Federation Women’s Philanthropy Luncheon Draws 450
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Article reprinted with permission from the Cleveland Jewish News.
By Amanda Koehn
The cause that drove Judi Kovach, co-founder and chair of the Cleveland Kids’ Book Bank, to embrace the value of tikkun olam is children’s access to books, however she said others should work to find a cause that inspires them toward that same Jewish value.
“I promise you, you will get so much more out of it than you will ever give,” she said of volunteering for causes one is passionate about.
She made the remarks to more than 450 women while receiving the Irene Zehman Volunteer Award at the Jewish Federation of Cleveland Women’s Philanthropy Spring Luncheon May 30 at Landerhaven in Mayfield Heights.
Also at the annual event, Carin Rockind, a happiness expert and coach, and founder of The PurposeGirl podcast, gave a keynote address on her own journey to achieving happiness.
Carin Rockind, a happiness expert and the creator of The PurposeGirl Podcast, speaks at the Jewish Federation of Cleveland’s Women’s Philanthropy Spring Luncheon May 30.
Cleveland Kids’ Book Bank has distributed more than a million kids’ books to local families in need. It partners with more than 700 organizations and has 4,000 volunteers, according to its website. Prior to distributing books, the organization installed and supports 60 free, mailbox-shaped “little libraries” in Cleveland neighborhoods.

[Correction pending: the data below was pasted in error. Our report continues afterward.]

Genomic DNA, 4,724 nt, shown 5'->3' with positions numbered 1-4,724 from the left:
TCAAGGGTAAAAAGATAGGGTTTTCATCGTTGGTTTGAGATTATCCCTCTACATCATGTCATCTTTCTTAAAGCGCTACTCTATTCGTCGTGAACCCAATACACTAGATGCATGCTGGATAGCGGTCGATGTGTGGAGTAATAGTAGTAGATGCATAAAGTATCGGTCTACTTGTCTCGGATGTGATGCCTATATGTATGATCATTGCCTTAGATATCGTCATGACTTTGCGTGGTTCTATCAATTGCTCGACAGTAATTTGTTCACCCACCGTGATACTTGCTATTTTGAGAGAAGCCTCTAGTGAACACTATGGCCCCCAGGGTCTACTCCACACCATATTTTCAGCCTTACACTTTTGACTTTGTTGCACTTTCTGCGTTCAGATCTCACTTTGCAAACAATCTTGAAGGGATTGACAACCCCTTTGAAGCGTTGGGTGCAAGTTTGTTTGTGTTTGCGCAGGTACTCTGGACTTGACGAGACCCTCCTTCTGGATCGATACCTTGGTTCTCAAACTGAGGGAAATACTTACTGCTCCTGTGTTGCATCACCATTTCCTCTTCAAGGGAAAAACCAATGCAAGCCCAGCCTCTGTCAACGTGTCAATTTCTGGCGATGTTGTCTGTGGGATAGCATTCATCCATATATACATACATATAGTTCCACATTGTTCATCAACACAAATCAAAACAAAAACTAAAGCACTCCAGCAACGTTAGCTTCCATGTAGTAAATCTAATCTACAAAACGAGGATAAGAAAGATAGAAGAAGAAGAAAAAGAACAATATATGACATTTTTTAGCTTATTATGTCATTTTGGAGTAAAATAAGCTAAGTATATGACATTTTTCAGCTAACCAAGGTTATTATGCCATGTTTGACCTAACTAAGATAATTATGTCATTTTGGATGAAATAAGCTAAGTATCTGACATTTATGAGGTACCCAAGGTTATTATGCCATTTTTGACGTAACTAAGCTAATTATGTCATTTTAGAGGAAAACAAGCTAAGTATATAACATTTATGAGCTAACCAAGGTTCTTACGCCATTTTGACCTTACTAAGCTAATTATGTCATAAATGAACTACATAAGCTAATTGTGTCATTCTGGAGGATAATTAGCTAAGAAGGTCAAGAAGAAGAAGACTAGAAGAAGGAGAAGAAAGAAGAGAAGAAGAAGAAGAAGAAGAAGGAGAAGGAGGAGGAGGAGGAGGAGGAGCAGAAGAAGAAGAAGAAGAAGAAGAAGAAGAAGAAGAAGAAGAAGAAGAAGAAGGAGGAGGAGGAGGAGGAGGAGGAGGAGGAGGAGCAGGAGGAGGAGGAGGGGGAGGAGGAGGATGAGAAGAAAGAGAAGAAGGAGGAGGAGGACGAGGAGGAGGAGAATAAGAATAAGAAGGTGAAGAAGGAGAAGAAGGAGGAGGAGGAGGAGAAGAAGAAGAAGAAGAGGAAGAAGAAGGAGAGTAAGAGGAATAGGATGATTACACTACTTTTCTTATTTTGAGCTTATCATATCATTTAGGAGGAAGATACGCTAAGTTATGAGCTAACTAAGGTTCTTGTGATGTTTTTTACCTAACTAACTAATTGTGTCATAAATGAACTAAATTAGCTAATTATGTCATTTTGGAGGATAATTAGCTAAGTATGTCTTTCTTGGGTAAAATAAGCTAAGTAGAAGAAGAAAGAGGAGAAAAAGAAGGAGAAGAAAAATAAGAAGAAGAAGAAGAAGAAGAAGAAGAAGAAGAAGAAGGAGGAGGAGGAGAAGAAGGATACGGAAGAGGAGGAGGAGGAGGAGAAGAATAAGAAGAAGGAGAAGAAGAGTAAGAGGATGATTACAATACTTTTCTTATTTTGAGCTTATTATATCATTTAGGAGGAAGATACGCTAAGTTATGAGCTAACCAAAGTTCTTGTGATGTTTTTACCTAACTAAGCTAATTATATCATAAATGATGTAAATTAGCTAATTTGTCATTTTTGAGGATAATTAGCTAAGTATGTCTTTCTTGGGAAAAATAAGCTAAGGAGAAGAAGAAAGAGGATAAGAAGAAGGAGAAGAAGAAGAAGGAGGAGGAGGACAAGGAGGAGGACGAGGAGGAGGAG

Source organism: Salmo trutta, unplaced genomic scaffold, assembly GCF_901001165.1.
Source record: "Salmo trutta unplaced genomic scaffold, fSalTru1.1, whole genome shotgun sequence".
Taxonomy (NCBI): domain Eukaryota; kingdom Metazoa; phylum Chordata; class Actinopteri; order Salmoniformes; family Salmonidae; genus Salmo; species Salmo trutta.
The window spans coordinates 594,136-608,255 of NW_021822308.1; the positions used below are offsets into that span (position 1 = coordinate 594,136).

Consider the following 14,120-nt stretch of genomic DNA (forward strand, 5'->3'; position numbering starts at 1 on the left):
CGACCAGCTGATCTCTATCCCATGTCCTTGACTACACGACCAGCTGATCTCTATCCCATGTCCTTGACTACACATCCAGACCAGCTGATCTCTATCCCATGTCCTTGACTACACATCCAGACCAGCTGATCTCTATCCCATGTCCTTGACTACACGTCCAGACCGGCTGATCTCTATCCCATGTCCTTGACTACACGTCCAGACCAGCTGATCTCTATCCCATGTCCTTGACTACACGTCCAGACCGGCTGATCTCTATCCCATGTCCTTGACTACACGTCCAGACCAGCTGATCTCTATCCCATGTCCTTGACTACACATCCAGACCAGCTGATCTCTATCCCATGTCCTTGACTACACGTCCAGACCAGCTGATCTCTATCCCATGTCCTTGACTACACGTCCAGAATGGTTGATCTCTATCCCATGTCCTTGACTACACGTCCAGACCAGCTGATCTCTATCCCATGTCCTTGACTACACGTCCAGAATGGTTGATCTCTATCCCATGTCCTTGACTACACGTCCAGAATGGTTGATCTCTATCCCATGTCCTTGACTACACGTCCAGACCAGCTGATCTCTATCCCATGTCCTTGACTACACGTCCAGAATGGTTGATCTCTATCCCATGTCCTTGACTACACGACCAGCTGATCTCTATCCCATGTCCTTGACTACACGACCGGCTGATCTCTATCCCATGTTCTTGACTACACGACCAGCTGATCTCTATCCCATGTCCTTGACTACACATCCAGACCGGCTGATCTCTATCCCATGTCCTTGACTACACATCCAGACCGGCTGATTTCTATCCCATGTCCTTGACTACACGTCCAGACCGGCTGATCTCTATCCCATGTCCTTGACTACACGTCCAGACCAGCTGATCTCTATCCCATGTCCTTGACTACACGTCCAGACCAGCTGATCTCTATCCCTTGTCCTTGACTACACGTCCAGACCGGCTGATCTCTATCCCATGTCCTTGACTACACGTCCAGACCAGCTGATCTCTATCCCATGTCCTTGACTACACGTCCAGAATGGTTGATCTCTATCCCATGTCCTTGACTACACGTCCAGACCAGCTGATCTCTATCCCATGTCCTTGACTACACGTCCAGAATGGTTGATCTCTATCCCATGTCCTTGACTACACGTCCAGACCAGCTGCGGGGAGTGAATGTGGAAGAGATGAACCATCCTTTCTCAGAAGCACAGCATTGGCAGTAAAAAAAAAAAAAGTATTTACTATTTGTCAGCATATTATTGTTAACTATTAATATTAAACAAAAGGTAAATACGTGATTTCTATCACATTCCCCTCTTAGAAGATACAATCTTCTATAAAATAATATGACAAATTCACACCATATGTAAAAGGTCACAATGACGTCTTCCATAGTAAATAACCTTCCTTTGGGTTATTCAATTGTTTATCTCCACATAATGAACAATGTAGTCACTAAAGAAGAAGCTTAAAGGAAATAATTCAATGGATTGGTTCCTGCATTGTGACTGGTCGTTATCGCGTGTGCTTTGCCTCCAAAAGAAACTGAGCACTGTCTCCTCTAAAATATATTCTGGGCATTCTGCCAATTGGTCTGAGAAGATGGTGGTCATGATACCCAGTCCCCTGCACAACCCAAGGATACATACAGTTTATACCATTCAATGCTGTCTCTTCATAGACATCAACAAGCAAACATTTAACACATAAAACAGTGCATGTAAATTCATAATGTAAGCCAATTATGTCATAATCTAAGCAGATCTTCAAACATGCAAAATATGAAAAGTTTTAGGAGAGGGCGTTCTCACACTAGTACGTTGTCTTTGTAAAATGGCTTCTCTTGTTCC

Rockind, a former Cleveland-area resident who now lives near Philadelphia, told her personal story and the lengths she went to for achieving happiness and purpose. With a master’s degree in applied positive psychology, a relatively new field on the scientific study of positive human functioning, she now gives talks around the world.
Rockind spoke about suffering from depression and how it led her to identify her purpose in life. She also addressed the rate of depression in women and how it may relate to being taught to be motivated by extrinsic factors – or what others want you to do – versus intrinsic factors, or those that are personally important to one’s self.
She said it’s important one defines their life narrative in a way that reflects their values and individuality, rather than just the bad things or even good things that have happened to them. She used her own life story as an example.
“I could look back and say … ‘I’m a divorcee, who’s been robbed at gunpoint and can’t have kids,’ that sucks for me,’” she said. “Or, I could say, ‘What’s the next chapter?’”